Pyropia epiphytism exhibited a shift in presence on Nereocystis that was attributed to an increase in the proportion of hosts that were epiphytized over the first two sampling periods. These dynamics differed interannually as a function of Nereocystis density. Additionally, testing the coefficient of variation of densities of epiphytized versus non-epiphytized Nereocystis over time (for sampling periods where Pyropia was present) indicated greater clumping of unepiphytized Nereocystis and more regularly arranged epiphytized Nereocystis. Pyropia gametophyte transplants showed no significant differences in growth when transplanted below their primary habitat (on the upper portions of Nereocystis stipes), but Pyropia conchocelis transplants showed a significant positive correlation between growth (change in area occupied) and depth. Intraregional environmental heterogeneity was reflected in significant intraregional differences among Nereocystis host characteristics that affected Pyropia recruitment. Additionally, significant associations between Nereocystis stipe characteristics and Pyropia's lower limit and abundance (biomass) were present for epiphytized Pyropia and their Nereocystis hosts. Nereocystis holdfast depth did not set the lower limit of Pyropia recruitment, but the PC (principal component) associated with longer host apophyses were correlated with a deeper Pyropia recruitment lower limit. Pyropia abundance in the upper meter was a strong predictor of Pyropia biomass on the whole Nereocystis stipe, but only during the peak period of Pyropia abundance. Furthermore, Pyropia abundance was positively correlated with the surface area of Nereocystis, hosts with longer stipes and more cylindrical apophyses, and thresholded by hosts characterized by greater SL:HD (stipe length:holdfast depth). These results suggest that the distribution of epiphytism of Nereocystis is more regular than it is clumped, gametophyte growth is not limited by depth, and that conchocelis can grow successfully depths at least up to 20 m. Additionally, in the presence of environmental heterogeneity, Pyropia may be regulated by Nereocystis stipe characteristics relating to host apophyses, stipe surface area, and ecological effects experienced by individual Nereocystis. The epiphyte-host interaction between the macroscopic stages of these heteromorphic algae highlights: (1) Nereocystis mediates Pyropia's persistence on a cohort sub-population scale, (2) Nereocystis likely influences Pyropia's abundance and lower limit by interactions on an individual host scale, and (3) Pyropia persists in the face of interannual hetereogeneity of host Nereocystis persistence.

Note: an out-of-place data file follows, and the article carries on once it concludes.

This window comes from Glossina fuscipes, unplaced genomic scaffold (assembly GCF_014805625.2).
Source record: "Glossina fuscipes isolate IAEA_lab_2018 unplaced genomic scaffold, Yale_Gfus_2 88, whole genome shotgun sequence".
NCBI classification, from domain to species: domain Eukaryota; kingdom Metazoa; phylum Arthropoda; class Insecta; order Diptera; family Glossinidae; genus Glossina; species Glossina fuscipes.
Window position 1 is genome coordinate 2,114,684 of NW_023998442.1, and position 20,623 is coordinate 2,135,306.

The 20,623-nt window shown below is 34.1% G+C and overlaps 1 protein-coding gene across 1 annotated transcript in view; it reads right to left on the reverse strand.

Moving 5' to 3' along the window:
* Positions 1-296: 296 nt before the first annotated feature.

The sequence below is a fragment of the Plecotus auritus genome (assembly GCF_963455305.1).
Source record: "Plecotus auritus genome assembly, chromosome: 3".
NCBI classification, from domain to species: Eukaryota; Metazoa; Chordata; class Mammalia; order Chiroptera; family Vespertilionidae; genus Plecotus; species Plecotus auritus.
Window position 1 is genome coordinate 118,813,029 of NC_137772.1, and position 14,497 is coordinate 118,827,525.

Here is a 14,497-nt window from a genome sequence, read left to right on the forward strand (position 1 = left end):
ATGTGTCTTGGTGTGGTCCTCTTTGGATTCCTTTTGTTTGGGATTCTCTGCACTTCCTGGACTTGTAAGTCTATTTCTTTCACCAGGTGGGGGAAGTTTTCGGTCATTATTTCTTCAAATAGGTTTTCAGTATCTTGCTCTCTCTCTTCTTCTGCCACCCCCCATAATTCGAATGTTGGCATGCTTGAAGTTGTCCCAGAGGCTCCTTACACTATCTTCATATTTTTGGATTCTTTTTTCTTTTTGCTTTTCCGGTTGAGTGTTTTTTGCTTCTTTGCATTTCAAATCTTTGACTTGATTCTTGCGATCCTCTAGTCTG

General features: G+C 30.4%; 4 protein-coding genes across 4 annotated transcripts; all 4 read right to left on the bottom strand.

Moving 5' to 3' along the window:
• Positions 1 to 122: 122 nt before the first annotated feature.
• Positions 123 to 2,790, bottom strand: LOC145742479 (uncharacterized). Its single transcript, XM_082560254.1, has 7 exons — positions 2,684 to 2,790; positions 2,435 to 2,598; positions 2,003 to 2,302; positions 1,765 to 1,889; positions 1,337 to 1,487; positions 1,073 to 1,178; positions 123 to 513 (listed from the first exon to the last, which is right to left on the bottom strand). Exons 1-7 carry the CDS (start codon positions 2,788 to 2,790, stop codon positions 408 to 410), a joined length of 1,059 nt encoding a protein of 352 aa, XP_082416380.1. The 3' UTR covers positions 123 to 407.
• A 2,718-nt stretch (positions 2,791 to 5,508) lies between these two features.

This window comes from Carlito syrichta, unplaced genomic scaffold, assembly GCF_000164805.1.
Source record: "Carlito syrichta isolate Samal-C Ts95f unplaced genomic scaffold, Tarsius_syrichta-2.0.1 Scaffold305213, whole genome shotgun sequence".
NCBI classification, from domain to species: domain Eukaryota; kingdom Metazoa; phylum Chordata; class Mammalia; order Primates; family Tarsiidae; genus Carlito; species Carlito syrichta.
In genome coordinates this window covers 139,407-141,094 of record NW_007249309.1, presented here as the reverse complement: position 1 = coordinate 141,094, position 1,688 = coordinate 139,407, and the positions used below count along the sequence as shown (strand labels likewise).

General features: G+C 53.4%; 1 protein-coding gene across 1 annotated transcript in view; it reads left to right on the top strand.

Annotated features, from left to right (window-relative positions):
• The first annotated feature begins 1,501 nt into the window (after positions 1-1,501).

Daniel Gossard Presents: Epiphyte-host dynamics between Pyropia and Nereocystis in central California

Research faculty member Dr. David Ebert publishes new shark field guide with Princeton University Press

Congratulations to SJSU/MLML research faculty member Dr. David Ebert of the Pacific Shark Research Center on the publication of his latest book, titled “Field Guide to Sharks, Rays & Chimaeras of Europe and the Mediterranean”.

The book was published this week by Princeton University Press and features comprehensive descriptions and illustrations of all 146 species of sharks, rays, and chimaeras found in the northeast Atlantic and Mediterranean Sea. Learn more and purchase the book here.

Thesis Defense by Jacoby Baker – December 4th Livestream


"Maternal environment drives larval rockfish gene expression (Sebastes spp.)"
A Thesis Defense by Jacoby Baker

The Ichthyology Lab

MLML Live-Stream | December 4, 2020 at 4 pm

Jacoby has always had an affinity for the water. Even so, he tried to escape the calling of the water and started his undergrad career first in mathematics then moved into biochemistry. Eventually, he couldn't fight it anymore and received his B.S in Biological Sciences with a concentration in Marine Biology from San Jose State University. In his final year of undergrad he found himself interning at NOAA NMFS in Santa Cruz working on a large collaborative ocean acidification and hypoxia project that Dr. Scott Hamilton and Dr. Cheryl Logan were PIs on. Here, he cultivated his interest in researching the effects of climate change stressors on marine organisms, which led to his thesis project. Jacoby is now a Research Assistant at the Monterey Bay Aquarium Research Institute (MBARI) and is applying his molecular background on a project using environmental DNA (eDNA) to help identify organisms residing within Monterey Bay.

Thesis Abstract: